So, only those saṅkhāra (or more correctly abhisaṅkhāra) done with intention lead to viññāṇa (via “saṅkhāra paccayā viññāṇa”), and subsequently lead to births in different realms via “viññāṇa paccayā nāmarūpa,” etc. to …“bhava paccayā jāti.”

5. Most people also think that kamma vipāka arises only due to bodily actions (via kāya saṅkhāra.) But physical movements, speech, and thoughts all contribute to kamma. It is the cetanā (intention) involved in thoughts, speech, and actions (i.e., mano , vacī, and kāya saṅkhāra) that is kamma. That is explained in the subsection, “Living Dhamma – Fundamentals.

When one starts comprehending the laws of kamma (that causes lead to similar effects IF suitable conditions are present), one will gradually get to mundane sammā samādhi. Then one’s ability to grasp more profound Dhamma concepts (paññā) will grow; see “Mundane Sammā Samādhi.

One can stop future suffering only by eliminating the corresponding abhisaṅkhāra, i.e., “saṅkhāra nirodho bhava (and jāti) nirodho.”

But saṅkhāra can only be stopped by the corresponding abhisaṅkhāra, i.e., “saṅkhāra nirodho bhava (and jāti) nirodho.”

But saṅkhāra can be only stopped by removing avijjā since saṅkhāra are unavoidable as long as avijjā is there. “Avijjā paccayā saṅkhārā.” That is why Sammā Diṭṭhi (understanding Tilakkhaṇa) is so important.

One will have a good idea of how births in different realms are associated with different types of suffering. Furthermore, one would see how one’s actions (saṅkhāra) lead to such births. I have summarized them in the table below.


Level of Suffering


Generation/Stopping of Saṅkhāra

Niraya (Hell)

Incessant suffering

Dosa: Killing (especially humans), torture, rapes, etc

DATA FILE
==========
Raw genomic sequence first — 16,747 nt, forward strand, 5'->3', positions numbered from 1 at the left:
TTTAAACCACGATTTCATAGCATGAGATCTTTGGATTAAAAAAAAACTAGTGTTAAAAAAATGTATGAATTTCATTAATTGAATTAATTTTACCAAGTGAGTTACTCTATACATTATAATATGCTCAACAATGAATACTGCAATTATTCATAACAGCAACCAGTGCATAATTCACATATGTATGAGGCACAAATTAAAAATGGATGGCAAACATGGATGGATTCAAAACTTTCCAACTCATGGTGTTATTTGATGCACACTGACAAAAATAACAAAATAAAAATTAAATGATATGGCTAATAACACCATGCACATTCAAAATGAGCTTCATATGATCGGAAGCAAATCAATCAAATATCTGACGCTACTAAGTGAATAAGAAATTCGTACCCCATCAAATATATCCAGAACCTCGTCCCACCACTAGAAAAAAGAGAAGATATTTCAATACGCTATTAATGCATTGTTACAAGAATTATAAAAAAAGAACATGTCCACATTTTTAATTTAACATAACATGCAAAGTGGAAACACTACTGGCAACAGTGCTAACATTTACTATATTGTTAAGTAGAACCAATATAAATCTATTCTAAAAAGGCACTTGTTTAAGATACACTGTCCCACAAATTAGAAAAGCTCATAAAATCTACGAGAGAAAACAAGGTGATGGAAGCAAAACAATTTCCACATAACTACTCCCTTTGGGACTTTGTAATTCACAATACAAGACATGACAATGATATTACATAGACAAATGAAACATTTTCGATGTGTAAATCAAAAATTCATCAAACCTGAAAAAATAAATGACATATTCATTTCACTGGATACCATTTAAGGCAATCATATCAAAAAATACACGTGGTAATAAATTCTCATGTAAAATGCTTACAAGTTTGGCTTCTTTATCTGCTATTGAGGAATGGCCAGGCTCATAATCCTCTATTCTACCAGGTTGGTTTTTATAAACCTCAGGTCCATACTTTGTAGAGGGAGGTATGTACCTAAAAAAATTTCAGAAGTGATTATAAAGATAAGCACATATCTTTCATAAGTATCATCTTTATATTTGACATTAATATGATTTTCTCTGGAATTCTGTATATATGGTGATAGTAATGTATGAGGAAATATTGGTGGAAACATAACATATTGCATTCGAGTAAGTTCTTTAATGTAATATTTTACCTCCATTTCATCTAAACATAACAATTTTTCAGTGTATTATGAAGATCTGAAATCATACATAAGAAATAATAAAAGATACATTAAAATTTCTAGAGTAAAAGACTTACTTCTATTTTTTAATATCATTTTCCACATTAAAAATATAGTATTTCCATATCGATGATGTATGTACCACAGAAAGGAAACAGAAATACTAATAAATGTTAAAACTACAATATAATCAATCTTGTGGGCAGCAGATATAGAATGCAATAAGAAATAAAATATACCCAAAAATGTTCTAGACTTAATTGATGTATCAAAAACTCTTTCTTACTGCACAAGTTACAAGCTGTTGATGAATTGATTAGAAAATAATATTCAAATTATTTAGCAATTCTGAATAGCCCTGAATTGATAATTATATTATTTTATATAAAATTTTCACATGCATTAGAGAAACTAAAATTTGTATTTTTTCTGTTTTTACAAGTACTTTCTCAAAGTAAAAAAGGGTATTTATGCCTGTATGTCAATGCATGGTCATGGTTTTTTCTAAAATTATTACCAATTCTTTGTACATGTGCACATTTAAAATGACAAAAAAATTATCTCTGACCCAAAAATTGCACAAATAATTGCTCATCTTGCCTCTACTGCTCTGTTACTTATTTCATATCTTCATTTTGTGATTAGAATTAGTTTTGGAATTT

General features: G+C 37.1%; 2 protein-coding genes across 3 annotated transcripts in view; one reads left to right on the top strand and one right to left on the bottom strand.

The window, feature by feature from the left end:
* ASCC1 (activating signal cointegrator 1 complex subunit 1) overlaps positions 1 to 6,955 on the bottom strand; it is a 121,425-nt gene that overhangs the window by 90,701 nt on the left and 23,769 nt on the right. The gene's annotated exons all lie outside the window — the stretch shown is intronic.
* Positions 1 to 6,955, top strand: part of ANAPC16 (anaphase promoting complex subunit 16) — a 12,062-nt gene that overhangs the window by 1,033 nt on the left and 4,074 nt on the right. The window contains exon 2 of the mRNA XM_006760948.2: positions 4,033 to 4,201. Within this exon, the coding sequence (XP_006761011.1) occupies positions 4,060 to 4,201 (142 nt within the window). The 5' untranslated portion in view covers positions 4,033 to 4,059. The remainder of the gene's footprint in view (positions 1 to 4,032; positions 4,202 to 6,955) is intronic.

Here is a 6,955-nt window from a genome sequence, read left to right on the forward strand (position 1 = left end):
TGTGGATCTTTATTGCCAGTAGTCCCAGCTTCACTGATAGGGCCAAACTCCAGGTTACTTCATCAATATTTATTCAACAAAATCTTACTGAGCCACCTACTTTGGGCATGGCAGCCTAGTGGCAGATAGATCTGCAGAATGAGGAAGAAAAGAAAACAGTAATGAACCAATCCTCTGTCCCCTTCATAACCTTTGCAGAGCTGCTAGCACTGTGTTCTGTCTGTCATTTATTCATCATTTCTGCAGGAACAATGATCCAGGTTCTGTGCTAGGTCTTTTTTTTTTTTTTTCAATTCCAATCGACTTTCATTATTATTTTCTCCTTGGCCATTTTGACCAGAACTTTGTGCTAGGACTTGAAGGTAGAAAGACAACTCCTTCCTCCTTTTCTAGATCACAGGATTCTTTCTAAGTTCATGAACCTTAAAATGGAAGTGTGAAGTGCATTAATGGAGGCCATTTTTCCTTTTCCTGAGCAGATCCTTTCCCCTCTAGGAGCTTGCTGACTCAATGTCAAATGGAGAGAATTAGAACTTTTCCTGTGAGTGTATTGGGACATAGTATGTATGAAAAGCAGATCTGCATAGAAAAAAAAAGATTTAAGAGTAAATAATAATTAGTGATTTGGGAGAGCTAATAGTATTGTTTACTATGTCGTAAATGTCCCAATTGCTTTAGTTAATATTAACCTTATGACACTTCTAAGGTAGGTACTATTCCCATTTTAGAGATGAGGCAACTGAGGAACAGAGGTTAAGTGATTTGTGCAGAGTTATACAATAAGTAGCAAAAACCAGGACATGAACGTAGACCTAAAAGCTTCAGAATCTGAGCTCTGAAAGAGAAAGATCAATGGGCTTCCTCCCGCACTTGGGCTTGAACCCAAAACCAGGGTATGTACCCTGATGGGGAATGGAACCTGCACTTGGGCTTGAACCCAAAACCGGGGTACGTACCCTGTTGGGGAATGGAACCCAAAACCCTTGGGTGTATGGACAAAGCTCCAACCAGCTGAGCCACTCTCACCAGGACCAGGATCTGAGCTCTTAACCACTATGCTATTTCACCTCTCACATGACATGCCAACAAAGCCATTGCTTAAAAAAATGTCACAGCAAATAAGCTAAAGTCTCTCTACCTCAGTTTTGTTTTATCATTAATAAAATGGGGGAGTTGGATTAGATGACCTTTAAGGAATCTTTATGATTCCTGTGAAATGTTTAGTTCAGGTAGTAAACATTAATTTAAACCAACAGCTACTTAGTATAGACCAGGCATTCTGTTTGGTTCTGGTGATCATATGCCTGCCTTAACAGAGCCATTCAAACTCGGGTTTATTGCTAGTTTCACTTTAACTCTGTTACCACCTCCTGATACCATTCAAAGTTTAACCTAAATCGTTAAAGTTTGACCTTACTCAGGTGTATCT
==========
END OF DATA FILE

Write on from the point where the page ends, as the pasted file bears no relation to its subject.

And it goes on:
Peta (Hungry Ghosts)


Lobha or Excess greed (may I get all, not others)


Vinipatha Asura [demons’, titans, evil ghosts]

Spend time aimlessly; mostly heavy bodies not movable

Moha : Tina middha, vicikicchā (lazy, lacking wisdom).


Animal (Tirisan: “tiri” + “saŋ” or with all 3 causes)

Combinations of above three types

Combinations of lobha, dosa, moha


Human (Manussa: “mana” + “ussa” or with advanced mind)

In between lower and higher realms

In between lower and higher realms

Almost all saṅkhāra responsible births in all realms occur here.

Deva (similar to human bodies, but much less dense)

Mostly no physical suffering and abundant sense pleasures (kāma). But there is mental stress.

Good kamma vipāka (done with alobha, adosa, amoha). Mental stress arises due to kāma rāga.


Rūpāvacara Brahma (only manomaya kāya; cannot be even seen with a microscope)

Mental stress is much reduced. Mainly jhānic pleasures. Vipariṇāma dukha when close death.

Suppression of kāma rāga and cultivation of rūpāvacara jhāna (while in the human realm)


Arūpāvacara Brahma (only hadaya vatthu and mind)

Only arūpāvacara jhānic pleasures. Vipariṇāma dukha when close death.

Cultivation of arūpāvacara jhāna (while in the human realm)



Permanent release from all suffering.

Elimination of all causes for existence, i.e., rāgakkhaya, dosakkhaya, mohakkhaya.

Mostly attained in the human realm, but possible in higher realms, especially after the Sotāpanna stage.

6. Now, it is clear how future suffering arises via one’s actions, speech, and thoughts (saṅkhāra). It is also clear that suffering decreases, and “nirāmisa sukha” grows at successively higher realms.

When one lives a sinful life and engages in dasa akusala like killing, raping, etc., one is likely to be reborn in the lowest four realms (apāyā) and face much suffering. Such actions involve kāya, vacī, and mano saṅkhāra with lobha, dosa, moha.

One is likely to be born in rūpa or arūpa Brahma loka when one cultivates jhānā by even abandoning kāma rāga (at least temporarily).